He also highlighted the fact that existing models of business are not generating enough constructive value to contribute sustainably to positive societal change. And where societies fail, businesses can’t succeed.
There’s a clear call to action to business: that business must exist to do more than just business. One may ask though: if the private sector takes care of societal problems, what then will the role of government be?
“Issues such as climate change and inequality are increasingly becoming crucial challenges that we will have to tackle as the private sector if business is to succeed in the long term. No public sector, private sector or NGO has the capacity to address fundamental business and societal challenges, and that is why a collaborative and inclusive approach to business and cross sectoral partnerships are critical,” Collymore adds.
Safaricom’s response to addressing societal needs has been through the integration of 9 of the 17 Sustainable Development Goals (SDGs) into its core business strategy, including goals on Health (SDG3), Education (SDG4), Clean Energy (SDG7), Decent Work and Economic Growth (SDG8) and others.
Through platforms like DigiFarm, which was launched in 2017, Safaricom is leveraging the power of mobile technology to address Kenya’s food security challenge and provide sustainable livelihoods
Agriculture, long known as the “backbone” of Kenya’s economy, contributes close to 25 percent of the country’s GDP. About 80 per cent of the population derives all or part of its livelihood from farming, yet it’s estimated that 65 per cent of farmers earn less than KES 125 a day.
To uplift smallholder farmers and improve food security, DigiFarm aims to address four challenges: knowledge gaps, lack of access to high quality inputs, affordable credit and insurance, and poor access to market (an estimated 68 per cent of produce value goes to middlemen, and 28 per cent of produce perishes before getting to the market).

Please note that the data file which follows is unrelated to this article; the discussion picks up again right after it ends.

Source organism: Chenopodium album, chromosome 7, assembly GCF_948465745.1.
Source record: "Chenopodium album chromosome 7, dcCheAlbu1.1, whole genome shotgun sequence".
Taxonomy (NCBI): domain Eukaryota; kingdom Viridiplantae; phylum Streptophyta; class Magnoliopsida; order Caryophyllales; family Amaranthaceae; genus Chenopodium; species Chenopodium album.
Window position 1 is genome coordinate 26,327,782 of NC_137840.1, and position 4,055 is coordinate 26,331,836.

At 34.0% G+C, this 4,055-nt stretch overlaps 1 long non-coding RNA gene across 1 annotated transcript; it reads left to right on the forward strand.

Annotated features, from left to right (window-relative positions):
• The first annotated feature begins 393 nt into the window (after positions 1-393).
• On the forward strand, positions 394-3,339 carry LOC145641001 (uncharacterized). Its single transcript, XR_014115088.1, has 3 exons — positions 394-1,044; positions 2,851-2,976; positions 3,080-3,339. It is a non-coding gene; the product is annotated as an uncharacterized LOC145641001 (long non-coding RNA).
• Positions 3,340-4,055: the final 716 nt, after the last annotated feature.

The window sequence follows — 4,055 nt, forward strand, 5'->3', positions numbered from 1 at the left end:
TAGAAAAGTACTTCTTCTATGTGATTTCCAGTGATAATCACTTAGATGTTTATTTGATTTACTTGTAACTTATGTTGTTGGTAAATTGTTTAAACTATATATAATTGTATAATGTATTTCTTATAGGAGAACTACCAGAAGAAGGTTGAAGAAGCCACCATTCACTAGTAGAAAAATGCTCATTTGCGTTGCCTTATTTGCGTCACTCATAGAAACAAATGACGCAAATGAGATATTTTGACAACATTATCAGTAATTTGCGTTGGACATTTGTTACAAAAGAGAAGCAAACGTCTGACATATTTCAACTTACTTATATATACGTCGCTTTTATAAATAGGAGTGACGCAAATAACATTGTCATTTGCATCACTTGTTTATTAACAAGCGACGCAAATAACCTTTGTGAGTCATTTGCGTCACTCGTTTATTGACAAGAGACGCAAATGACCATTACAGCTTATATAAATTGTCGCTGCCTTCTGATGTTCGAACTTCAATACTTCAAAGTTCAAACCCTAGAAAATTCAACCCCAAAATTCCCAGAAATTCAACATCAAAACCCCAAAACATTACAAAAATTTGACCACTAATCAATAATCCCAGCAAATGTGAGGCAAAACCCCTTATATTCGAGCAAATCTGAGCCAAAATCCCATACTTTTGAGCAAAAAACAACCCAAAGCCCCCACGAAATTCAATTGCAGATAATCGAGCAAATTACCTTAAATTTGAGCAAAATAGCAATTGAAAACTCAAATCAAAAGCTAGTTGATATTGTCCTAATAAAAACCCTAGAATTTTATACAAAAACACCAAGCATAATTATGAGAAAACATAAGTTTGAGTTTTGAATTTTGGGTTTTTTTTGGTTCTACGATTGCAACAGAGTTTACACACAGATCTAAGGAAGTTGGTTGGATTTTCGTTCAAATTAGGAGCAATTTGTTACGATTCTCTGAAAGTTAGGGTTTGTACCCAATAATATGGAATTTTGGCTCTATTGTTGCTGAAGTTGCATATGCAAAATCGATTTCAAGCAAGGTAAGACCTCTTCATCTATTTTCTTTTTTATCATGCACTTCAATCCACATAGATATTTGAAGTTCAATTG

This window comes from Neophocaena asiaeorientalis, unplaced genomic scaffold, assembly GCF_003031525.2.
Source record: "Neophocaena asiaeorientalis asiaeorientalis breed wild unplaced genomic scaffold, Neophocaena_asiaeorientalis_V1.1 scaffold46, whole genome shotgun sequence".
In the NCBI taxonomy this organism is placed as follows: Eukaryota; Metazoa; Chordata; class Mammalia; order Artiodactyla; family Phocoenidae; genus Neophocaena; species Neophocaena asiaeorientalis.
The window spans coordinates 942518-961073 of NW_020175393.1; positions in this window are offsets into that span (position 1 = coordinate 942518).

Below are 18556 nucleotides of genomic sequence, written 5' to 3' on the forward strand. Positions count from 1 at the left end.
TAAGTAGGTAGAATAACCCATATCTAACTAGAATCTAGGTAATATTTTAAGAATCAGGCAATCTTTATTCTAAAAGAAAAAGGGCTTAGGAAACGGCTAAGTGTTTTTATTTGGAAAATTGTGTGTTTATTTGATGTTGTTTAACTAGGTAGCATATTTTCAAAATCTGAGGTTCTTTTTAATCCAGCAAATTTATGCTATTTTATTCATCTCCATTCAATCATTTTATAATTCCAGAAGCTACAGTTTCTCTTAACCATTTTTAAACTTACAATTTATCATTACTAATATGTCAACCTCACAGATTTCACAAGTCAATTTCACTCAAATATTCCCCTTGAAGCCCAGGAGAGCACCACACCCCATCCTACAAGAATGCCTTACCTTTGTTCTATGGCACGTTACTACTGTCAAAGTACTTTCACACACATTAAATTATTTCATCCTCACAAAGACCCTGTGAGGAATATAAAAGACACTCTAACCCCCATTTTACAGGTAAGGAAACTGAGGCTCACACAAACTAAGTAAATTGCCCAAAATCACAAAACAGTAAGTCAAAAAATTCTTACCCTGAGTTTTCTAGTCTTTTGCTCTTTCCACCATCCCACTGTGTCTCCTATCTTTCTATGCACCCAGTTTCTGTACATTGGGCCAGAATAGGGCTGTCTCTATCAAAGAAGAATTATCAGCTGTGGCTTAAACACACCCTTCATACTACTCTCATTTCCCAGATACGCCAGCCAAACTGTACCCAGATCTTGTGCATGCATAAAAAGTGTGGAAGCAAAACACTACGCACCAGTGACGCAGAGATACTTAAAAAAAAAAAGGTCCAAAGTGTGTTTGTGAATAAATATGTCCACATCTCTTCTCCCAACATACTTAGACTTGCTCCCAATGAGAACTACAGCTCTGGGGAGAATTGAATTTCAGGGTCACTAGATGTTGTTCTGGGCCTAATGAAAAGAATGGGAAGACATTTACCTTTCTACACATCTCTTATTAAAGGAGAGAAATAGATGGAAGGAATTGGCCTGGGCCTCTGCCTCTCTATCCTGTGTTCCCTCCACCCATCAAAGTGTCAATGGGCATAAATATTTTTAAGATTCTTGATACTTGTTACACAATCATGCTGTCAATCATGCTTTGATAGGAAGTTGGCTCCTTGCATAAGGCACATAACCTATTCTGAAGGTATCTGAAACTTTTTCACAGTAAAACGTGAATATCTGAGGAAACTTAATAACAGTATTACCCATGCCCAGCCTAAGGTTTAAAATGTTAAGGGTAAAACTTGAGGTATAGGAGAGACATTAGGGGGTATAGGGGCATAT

The platform, which is operated in partnership with Arifu, iProcure and FarmDrive, has over one million registered farmers so far, who are able to access inputs and other services from 144 depots around the country.
It’s expected that through Safaricom’s partnerships with county governments, DigiFarm will be able to reach an estimated market of 20 million farmers across the country, increasing food production, generating wealth for farmers and reducing the cost of food especially for low income households.
This approach is also catching on in other sub-Saharan African countries.
In Nigeria for example, through the Mother’s Delivery Kit, Brown Button Foundation is tackling the challenge of access to affordable maternal and child health services using the shared value model.
The Lagos-based social enterprise creates a simple pack containing sterile lifesaving supplies like delivery mats, disinfectant, sterile gloves, scalpel, receivers and mucus extractor for expectant mothers in rural areas. Through this simple kit, the company is promoting safe birth, instigating behavioural change and empowering women.
According to the founder, Adepeju Jaiyeoba, more than 50 million women in Nigeria live and work in these rural communities, and are of child bearing age.
“Women in these communities act as our agents and sell the kits, supplying them to healthcare centres and traditional birthing clinics. Out of the sales, they are able to get an income, gain financial independence and send their children to school,” Adepeju says.
In partnership with United States African Development Foundation (USADF), Mother’s Delivery Kit has automated its production process, scaled into conflict and post-conflict areas and started customizing the kit.
Adepeju says the company focuses on collaboration instead of competition, because they realise they cannot solve maternal and child healthcare challenges alone. In the past four years, Mother’s Delivery Kit has penetrated more than 300 communities, selling more than half a million kits.
M-PESA, DigiFarm, and the Mother’s Delivery Kit stand out as a few powerful examples of how businesses can deliver value to the societies in which they operate, while at the same time generating sustainable returns for everyone within a broader ecosystem. It’s not just about doing good business; it’s about doing good. And that can make all the difference to achieving the Sustainable Development Goals and solving some of the world’s most pressing challenges, while delivering purpose and profit for business.